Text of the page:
#27

Post by 2farnorth »

Keith B wrote: Fri Feb 19, 2021 9:00 pm
Chemist45 wrote: Fri Feb 19, 2021 8:29 pm Carlson1 asked
Has anyone checked into or own a Generac Generator? I was wondering how elk they worked and what the cost might be for a small house.
I have a Generac 20KW that runs on propane. Its about 5 years old and has only been used a few hours here and there until this past week.
It does a self test every week and I have a 250 gal propane tank in the ground.
This past week, it ran from Monday morning until Wednesday at 5:30. It shut itself off twice when we got power back for short periods.
I got the automatic transfer switch, so I don't have to do a thing.
This generator was worth every dollar I paid for it.
5 years ago, Mrs Chemist gave me a little grief about the cost.
2 days ago she thanked me for buying it.
A whole-home auto start generator with a automatic transfer switch is optimum for situations like this snowmagedon. In Texas, it’s probably more likely it would be used during a power outage from a severe storm or tornado, If you have natural gas available, it’s even better than a propane model. A 22kw is enough to run most all electric homes. With natural gas you can go with a smaller unit. A smart transfer switch will prioritize your items in the home and take non-essential items off line if a higher priority item like water heater or heat strips need to be utilized.

A reputable electric contractor can evaluate your needs and properly size a unit for your home. Well worth the money if you can afford the initial expense.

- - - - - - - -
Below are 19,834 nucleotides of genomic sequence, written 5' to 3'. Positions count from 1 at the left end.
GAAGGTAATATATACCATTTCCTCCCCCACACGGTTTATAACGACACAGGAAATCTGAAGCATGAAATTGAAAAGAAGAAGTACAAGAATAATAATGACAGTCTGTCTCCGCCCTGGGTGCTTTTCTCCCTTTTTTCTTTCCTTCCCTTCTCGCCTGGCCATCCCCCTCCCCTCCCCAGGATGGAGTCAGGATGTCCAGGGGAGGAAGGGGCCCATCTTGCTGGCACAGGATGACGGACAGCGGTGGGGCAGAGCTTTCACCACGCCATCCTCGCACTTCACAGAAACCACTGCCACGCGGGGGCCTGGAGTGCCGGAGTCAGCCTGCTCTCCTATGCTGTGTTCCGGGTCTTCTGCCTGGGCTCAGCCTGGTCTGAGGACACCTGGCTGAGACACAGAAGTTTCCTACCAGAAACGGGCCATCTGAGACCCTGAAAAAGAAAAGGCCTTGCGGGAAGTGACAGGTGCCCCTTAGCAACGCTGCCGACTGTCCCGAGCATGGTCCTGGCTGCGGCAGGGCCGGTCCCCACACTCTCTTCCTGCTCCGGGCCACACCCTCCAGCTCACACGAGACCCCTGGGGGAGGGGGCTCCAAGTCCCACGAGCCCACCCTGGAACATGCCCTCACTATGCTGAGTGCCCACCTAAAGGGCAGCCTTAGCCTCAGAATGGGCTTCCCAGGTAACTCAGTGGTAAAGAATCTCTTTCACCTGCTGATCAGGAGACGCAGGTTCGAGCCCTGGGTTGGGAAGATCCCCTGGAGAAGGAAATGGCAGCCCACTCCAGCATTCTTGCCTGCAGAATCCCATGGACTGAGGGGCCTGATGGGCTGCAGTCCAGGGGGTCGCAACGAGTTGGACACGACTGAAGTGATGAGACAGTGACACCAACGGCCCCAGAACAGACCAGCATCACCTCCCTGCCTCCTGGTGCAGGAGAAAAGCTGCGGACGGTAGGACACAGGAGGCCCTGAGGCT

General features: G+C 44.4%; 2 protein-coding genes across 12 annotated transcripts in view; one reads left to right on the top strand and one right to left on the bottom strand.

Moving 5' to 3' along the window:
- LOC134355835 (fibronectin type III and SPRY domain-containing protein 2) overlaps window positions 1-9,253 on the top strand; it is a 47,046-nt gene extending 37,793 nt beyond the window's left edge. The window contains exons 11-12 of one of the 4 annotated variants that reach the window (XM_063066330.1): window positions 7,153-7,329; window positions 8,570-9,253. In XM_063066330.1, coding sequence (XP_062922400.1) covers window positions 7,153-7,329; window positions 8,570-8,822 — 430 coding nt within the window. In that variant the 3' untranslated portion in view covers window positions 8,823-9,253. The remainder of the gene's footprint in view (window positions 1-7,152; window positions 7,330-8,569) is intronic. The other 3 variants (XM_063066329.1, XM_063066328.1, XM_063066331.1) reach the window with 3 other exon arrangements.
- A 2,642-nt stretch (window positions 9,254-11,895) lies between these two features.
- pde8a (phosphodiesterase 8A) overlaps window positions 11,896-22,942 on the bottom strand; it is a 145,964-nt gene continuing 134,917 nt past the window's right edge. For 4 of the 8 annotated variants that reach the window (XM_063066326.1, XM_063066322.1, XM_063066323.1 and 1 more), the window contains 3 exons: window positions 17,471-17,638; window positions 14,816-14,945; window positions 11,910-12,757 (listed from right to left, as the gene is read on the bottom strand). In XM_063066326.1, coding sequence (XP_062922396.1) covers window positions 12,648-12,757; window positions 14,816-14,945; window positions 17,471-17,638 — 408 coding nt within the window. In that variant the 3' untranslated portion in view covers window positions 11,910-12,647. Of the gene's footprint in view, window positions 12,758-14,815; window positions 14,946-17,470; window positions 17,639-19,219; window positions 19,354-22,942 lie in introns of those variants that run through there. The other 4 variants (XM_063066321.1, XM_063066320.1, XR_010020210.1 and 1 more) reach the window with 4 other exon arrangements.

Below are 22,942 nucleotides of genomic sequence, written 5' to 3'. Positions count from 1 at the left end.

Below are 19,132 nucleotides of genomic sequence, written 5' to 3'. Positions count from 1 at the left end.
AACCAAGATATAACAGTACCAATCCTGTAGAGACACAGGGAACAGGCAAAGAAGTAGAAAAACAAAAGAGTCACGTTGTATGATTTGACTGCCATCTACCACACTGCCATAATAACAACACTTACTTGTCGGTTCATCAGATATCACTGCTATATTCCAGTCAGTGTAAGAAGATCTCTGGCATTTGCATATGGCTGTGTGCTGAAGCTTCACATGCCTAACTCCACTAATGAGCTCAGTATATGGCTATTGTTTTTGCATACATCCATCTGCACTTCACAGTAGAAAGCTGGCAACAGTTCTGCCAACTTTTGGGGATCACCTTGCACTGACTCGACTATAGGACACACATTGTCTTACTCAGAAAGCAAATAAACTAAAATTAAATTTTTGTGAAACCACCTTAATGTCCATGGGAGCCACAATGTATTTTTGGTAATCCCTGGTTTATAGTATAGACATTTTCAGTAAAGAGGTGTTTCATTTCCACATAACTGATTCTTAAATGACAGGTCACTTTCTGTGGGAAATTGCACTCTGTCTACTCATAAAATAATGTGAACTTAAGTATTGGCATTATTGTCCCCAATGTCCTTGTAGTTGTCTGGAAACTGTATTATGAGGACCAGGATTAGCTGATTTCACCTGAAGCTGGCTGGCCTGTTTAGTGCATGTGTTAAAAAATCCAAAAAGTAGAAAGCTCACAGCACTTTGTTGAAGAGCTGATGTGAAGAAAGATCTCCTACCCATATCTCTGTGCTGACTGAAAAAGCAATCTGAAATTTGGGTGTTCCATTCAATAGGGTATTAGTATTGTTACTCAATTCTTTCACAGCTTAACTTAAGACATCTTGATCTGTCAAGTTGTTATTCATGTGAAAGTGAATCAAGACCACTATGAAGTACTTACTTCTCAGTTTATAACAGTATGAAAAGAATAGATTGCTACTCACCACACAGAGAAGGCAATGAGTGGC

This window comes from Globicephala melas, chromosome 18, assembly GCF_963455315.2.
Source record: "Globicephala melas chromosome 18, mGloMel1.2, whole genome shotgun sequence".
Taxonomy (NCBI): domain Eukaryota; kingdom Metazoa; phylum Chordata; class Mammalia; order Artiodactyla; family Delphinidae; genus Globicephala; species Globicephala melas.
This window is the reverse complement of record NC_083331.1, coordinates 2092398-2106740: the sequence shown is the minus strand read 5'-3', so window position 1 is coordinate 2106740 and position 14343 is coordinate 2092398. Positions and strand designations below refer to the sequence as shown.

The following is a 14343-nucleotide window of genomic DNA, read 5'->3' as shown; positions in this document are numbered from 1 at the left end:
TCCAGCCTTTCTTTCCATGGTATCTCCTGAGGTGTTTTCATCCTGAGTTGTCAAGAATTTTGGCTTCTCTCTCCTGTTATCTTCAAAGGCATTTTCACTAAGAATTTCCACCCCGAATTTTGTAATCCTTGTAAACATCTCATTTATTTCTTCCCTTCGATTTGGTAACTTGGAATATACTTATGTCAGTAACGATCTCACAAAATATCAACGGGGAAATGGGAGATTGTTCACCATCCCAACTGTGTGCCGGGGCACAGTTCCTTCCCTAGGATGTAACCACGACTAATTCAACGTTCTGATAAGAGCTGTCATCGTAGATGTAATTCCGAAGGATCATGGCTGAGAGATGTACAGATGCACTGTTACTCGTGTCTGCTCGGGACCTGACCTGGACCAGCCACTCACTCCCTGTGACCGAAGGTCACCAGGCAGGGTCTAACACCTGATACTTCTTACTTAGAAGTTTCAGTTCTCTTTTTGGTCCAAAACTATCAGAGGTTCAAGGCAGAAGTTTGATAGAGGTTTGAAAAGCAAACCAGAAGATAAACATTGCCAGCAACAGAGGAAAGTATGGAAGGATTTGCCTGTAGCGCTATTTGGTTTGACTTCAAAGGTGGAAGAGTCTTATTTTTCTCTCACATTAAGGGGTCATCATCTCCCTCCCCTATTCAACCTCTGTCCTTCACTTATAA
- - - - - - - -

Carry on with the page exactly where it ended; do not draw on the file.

The above is what my neighbor has on natural gas. It test runs for a period of time every Thursday. The Generac installer does the routine scheduled maintenance plus any warranty work. After our 6 day power outage last March I want to do the same, but $12,000+ is a bit steep for me at the moment. We survived with a 3300 watt (surge) generator to run the freezer, fridge, a light or 2 and a charging station. Sometimes at night we had to disconnect the fridge and freezer to run a little 1500 watt electric heater. The neighbor's Generac runs the whole house and is automatic,
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Re: Portable Generators

#28

Post by mrvmax »

I had a cheaper generator that worked fine but the parts became impossible to find anymore. I actually planned on buying a whole house generator last summer, got quotes and all. I just did not expect the cost to be 12 grand for a 1500 foot square house - that was way too much so I dropped that idea. I ended up buying a quality generator that is dual fuel, I like propane due to not having to worry about the carb being gummed up from gas sitting in it. But, I can also swap over to gas when I run out of propane. I ended up with Cummins due to the rep (Cummins/Onan are well known gen manufactures). This model has electric start with remote, built in power conditioner and can be wired into a panel which will cut start the generator with a power loss. This year I am going to get the transfer switch installed with selected circuits for things I will need in the future. I will also get the 100 pound propane tank I bought filled so I will have 140 pounds of propane on hand.

https://www.cummins.com/generators/onan ... -generator
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Re: Portable Generators

#29

Post by Excaliber »

I did things a little differently.